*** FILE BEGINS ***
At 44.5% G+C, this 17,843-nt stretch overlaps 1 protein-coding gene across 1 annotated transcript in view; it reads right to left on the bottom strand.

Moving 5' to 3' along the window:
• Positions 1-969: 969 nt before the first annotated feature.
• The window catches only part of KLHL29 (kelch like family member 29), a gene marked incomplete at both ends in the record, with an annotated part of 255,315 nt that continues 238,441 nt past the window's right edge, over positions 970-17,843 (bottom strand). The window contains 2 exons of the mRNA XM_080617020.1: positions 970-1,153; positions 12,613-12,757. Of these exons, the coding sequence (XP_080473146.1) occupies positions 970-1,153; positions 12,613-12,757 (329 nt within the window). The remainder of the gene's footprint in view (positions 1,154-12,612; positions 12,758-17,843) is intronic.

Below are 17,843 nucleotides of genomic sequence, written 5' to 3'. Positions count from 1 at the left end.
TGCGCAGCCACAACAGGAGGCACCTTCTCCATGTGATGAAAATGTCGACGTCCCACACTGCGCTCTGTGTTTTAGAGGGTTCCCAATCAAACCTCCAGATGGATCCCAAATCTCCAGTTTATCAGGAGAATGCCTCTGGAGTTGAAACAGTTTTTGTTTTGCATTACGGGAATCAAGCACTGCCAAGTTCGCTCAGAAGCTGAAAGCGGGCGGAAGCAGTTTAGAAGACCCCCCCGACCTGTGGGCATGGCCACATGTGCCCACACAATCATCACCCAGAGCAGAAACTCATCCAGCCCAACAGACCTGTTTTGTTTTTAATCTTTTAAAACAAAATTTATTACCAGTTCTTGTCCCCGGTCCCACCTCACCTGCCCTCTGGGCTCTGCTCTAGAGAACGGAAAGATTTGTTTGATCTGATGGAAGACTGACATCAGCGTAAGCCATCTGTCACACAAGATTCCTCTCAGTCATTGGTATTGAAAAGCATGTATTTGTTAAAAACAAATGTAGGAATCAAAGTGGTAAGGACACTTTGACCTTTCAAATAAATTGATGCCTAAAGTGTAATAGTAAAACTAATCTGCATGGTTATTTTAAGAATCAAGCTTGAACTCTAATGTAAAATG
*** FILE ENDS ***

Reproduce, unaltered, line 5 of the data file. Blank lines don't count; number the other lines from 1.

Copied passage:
Below are 17,843 nucleotides of genomic sequence, written 5' to 3'. Positions count from 1 at the left end.